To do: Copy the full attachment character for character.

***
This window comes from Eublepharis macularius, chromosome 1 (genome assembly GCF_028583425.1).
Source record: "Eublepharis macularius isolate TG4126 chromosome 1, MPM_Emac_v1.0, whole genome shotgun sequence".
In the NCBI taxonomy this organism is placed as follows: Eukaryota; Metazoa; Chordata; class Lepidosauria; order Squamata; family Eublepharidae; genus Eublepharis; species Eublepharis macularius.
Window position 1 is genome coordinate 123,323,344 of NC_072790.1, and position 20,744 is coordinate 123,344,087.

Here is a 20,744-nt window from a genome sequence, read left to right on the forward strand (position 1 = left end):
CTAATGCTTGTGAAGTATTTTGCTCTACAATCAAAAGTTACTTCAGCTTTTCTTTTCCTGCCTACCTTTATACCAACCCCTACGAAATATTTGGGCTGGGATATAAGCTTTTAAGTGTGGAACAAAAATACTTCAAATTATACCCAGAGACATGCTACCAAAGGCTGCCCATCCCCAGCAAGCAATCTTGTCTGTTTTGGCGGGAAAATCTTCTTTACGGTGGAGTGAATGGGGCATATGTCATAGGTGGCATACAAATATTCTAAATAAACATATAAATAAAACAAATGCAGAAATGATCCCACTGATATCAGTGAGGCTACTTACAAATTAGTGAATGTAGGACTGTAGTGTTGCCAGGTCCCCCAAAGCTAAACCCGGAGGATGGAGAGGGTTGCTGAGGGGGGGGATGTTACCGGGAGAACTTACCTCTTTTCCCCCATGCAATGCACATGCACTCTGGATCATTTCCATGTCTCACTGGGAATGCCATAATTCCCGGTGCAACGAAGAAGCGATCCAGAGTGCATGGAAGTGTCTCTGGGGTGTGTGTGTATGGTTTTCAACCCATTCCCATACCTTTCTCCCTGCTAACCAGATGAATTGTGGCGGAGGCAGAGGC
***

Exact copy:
This window comes from Eublepharis macularius, chromosome 1 (genome assembly GCF_028583425.1).
Source record: "Eublepharis macularius isolate TG4126 chromosome 1, MPM_Emac_v1.0, whole genome shotgun sequence".
In the NCBI taxonomy this organism is placed as follows: Eukaryota; Metazoa; Chordata; class Lepidosauria; order Squamata; family Eublepharidae; genus Eublepharis; species Eublepharis macularius.
Window position 1 is genome coordinate 123,323,344 of NC_072790.1, and position 20,744 is coordinate 123,344,087.

Here is a 20,744-nt window from a genome sequence, read left to right on the forward strand (position 1 = left end):
CTAATGCTTGTGAAGTATTTTGCTCTACAATCAAAAGTTACTTCAGCTTTTCTTTTCCTGCCTACCTTTATACCAACCCCTACGAAATATTTGGGCTGGGATATAAGCTTTTAAGTGTGGAACAAAAATACTTCAAATTATACCCAGAGACATGCTACCAAAGGCTGCCCATCCCCAGCAAGCAATCTTGTCTGTTTTGGCGGGAAAATCTTCTTTACGGTGGAGTGAATGGGGCATATGTCATAGGTGGCATACAAATATTCTAAATAAACATATAAATAAAACAAATGCAGAAATGATCCCACTGATATCAGTGAGGCTACTTACAAATTAGTGAATGTAGGACTGTAGTGTTGCCAGGTCCCCCAAAGCTAAACCCGGAGGATGGAGAGGGTTGCTGAGGGGGGGGATGTTACCGGGAGAACTTACCTCTTTTCCCCCATGCAATGCACATGCACTCTGGATCATTTCCATGTCTCACTGGGAATGCCATAATTCCCGGTGCAACGAAGAAGCGATCCAGAGTGCATGGAAGTGTCTCTGGGGTGTGTGTGTATGGTTTTCAACCCATTCCCATACCTTTCTCCCTGCTAACCAGATGAATTGTGGCGGAGGCAGAGGC